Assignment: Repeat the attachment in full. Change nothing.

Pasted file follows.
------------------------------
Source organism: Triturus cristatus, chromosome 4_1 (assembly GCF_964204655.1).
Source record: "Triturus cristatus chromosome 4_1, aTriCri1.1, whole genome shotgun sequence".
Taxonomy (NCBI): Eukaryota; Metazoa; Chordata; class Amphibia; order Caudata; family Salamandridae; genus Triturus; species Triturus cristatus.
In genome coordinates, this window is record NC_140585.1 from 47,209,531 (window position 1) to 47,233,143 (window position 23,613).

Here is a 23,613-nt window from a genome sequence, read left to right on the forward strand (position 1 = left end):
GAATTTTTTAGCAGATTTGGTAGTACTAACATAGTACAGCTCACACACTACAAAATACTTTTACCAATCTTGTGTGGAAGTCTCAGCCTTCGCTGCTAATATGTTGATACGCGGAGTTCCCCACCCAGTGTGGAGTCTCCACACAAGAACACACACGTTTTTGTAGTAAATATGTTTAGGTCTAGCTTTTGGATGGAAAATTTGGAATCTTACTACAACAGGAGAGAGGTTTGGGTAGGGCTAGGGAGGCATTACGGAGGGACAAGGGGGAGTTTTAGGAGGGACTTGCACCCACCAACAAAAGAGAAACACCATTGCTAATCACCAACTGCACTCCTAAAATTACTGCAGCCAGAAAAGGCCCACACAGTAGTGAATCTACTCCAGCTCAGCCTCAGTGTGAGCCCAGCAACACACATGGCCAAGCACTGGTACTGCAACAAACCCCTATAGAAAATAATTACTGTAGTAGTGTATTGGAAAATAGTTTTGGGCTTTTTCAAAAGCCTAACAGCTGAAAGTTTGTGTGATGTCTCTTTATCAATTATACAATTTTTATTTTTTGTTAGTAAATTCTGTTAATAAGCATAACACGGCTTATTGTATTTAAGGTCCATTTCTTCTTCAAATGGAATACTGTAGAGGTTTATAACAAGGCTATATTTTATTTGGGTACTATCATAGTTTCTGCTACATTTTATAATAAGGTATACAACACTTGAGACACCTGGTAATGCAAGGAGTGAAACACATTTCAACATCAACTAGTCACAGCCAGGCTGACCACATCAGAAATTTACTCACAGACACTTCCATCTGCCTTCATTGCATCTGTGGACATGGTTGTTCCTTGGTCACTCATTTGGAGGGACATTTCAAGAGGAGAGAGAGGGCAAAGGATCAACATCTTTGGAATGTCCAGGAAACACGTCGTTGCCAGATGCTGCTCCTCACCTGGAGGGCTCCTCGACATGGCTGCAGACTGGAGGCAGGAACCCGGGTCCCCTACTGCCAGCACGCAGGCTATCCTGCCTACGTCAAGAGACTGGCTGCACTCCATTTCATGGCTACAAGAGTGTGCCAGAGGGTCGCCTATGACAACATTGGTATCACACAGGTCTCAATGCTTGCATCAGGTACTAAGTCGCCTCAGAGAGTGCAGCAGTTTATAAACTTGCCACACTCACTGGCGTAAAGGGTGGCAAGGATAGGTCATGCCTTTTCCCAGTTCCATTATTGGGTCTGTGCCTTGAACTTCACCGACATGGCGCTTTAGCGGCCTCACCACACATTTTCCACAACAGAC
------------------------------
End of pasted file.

Source organism: Triturus cristatus, chromosome 4_1 (assembly GCF_964204655.1).
Source record: "Triturus cristatus chromosome 4_1, aTriCri1.1, whole genome shotgun sequence".
Taxonomy (NCBI): Eukaryota; Metazoa; Chordata; class Amphibia; order Caudata; family Salamandridae; genus Triturus; species Triturus cristatus.
In genome coordinates, this window is record NC_140585.1 from 47,209,531 (window position 1) to 47,233,143 (window position 23,613).

Here is a 23,613-nt window from a genome sequence, read left to right on the forward strand (position 1 = left end):
GAATTTTTTAGCAGATTTGGTAGTACTAACATAGTACAGCTCACACACTACAAAATACTTTTACCAATCTTGTGTGGAAGTCTCAGCCTTCGCTGCTAATATGTTGATACGCGGAGTTCCCCACCCAGTGTGGAGTCTCCACACAAGAACACACACGTTTTTGTAGTAAATATGTTTAGGTCTAGCTTTTGGATGGAAAATTTGGAATCTTACTACAACAGGAGAGAGGTTTGGGTAGGGCTAGGGAGGCATTACGGAGGGACAAGGGGGAGTTTTAGGAGGGACTTGCACCCACCAACAAAAGAGAAACACCATTGCTAATCACCAACTGCACTCCTAAAATTACTGCAGCCAGAAAAGGCCCACACAGTAGTGAATCTACTCCAGCTCAGCCTCAGTGTGAGCCCAGCAACACACATGGCCAAGCACTGGTACTGCAACAAACCCCTATAGAAAATAATTACTGTAGTAGTGTATTGGAAAATAGTTTTGGGCTTTTTCAAAAGCCTAACAGCTGAAAGTTTGTGTGATGTCTCTTTATCAATTATACAATTTTTATTTTTTGTTAGTAAATTCTGTTAATAAGCATAACACGGCTTATTGTATTTAAGGTCCATTTCTTCTTCAAATGGAATACTGTAGAGGTTTATAACAAGGCTATATTTTATTTGGGTACTATCATAGTTTCTGCTACATTTTATAATAAGGTATACAACACTTGAGACACCTGGTAATGCAAGGAGTGAAACACATTTCAACATCAACTAGTCACAGCCAGGCTGACCACATCAGAAATTTACTCACAGACACTTCCATCTGCCTTCATTGCATCTGTGGACATGGTTGTTCCTTGGTCACTCATTTGGAGGGACATTTCAAGAGGAGAGAGAGGGCAAAGGATCAACATCTTTGGAATGTCCAGGAAACACGTCGTTGCCAGATGCTGCTCCTCACCTGGAGGGCTCCTCGACATGGCTGCAGACTGGAGGCAGGAACCCGGGTCCCCTACTGCCAGCACGCAGGCTATCCTGCCTACGTCAAGAGACTGGCTGCACTCCATTTCATGGCTACAAGAGTGTGCCAGAGGGTCGCCTATGACAACATTGGTATCACACAGGTCTCAATGCTTGCATCAGGTACTAAGTCGCCTCAGAGAGTGCAGCAGTTTATAAACTTGCCACACTCACTGGCGTAAAGGGTGGCAAGGATAGGTCATGCCTTTTCCCAGTTCCATTATTGGGTCTGTGCCTTGAACTTCACCGACATGGCGCTTTAGCGGCCTCACCACACATTTTCCACAACAGAC